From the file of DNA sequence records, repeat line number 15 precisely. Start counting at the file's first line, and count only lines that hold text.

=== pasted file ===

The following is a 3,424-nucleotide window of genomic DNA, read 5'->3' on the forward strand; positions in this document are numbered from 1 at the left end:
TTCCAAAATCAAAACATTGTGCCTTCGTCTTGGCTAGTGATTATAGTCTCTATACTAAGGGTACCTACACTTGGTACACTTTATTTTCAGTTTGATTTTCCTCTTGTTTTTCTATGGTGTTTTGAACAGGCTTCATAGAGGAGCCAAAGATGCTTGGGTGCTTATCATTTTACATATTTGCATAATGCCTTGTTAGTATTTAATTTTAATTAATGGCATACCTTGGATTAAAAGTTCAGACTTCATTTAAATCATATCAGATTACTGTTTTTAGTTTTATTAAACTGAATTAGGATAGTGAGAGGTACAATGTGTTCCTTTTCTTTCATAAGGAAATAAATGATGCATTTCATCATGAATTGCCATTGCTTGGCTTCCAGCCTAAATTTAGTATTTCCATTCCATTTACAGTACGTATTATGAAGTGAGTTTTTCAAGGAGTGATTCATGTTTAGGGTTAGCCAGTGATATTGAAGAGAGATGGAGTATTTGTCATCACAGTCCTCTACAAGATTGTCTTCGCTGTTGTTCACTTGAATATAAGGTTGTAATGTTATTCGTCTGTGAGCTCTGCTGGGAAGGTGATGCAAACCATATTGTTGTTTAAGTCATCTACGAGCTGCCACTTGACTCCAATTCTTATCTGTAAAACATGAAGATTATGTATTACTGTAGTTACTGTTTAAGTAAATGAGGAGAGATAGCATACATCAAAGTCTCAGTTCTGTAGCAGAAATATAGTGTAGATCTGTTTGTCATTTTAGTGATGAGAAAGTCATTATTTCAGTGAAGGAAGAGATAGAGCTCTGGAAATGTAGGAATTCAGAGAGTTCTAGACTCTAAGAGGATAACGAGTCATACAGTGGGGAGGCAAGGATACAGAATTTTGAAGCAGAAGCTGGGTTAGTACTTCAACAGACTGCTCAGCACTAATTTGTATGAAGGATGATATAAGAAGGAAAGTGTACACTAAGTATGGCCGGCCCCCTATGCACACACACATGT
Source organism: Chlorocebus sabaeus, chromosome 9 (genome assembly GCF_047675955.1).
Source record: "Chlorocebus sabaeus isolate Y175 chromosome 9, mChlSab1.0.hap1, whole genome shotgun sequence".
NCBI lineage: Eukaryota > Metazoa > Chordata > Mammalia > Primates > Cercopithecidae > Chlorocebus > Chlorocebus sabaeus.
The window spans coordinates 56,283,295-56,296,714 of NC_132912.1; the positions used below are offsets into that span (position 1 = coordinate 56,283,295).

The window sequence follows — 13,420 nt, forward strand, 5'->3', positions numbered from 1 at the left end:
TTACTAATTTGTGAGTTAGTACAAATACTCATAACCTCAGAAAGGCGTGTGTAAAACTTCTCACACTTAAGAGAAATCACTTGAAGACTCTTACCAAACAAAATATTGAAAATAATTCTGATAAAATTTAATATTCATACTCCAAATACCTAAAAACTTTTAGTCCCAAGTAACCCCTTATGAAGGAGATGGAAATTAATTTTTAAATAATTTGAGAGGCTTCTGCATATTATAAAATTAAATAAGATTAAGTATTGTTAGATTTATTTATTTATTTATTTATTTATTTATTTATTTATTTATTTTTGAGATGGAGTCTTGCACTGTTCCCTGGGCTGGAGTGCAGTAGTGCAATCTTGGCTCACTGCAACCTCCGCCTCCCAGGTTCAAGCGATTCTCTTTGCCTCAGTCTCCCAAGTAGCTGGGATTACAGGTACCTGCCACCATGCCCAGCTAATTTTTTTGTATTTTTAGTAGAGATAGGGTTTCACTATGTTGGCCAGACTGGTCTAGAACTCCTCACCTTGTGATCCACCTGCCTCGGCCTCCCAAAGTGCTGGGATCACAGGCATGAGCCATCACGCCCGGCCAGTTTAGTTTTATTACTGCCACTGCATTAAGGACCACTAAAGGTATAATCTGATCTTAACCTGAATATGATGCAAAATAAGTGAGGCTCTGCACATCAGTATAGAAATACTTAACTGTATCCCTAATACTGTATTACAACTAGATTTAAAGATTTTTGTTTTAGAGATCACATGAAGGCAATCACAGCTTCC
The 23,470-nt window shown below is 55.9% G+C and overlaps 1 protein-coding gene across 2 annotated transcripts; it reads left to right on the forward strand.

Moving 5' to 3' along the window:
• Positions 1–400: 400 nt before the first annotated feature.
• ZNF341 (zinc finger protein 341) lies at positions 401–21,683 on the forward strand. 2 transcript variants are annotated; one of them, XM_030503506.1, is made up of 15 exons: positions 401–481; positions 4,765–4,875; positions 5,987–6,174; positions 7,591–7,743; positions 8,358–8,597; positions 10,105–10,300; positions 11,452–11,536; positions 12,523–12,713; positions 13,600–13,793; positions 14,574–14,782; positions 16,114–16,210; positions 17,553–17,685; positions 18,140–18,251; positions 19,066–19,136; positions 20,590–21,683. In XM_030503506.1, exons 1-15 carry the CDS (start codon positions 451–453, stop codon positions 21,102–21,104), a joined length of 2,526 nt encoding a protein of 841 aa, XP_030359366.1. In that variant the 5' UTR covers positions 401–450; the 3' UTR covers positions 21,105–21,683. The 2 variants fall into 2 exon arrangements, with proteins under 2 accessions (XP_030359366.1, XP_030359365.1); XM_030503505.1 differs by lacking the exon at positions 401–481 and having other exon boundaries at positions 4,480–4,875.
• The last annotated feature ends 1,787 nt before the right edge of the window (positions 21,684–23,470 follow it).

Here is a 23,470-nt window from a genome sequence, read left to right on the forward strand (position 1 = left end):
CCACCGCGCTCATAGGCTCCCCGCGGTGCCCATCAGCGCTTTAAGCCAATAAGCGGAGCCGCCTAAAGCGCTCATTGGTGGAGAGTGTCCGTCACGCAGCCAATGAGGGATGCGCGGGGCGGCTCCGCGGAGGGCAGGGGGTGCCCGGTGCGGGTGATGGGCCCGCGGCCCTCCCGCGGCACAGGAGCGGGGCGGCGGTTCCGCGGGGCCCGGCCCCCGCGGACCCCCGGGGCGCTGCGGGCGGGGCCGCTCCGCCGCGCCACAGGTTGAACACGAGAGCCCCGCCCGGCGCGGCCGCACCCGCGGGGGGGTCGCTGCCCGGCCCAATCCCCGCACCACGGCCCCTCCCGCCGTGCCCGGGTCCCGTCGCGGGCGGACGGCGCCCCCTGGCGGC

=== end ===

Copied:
CCACCGCGCTCATAGGCTCCCCGCGGTGCCCATCAGCGCTTTAAGCCAATAAGCGGAGCCGCCTAAAGCGCTCATTGGTGGAGAGTGTCCGTCACGCAGCCAATGAGGGATGCGCGGGGCGGCTCCGCGGAGGGCAGGGGGTGCCCGGTGCGGGTGATGGGCCCGCGGCCCTCCCGCGGCACAGGAGCGGGGCGGCGGTTCCGCGGGGCCCGGCCCCCGCGGACCCCCGGGGCGCTGCGGGCGGGGCCGCTCCGCCGCGCCACAGGTTGAACACGAGAGCCCCGCCCGGCGCGGCCGCACCCGCGGGGGGGTCGCTGCCCGGCCCAATCCCCGCACCACGGCCCCTCCCGCCGTGCCCGGGTCCCGTCGCGGGCGGACGGCGCCCCCTGGCGGC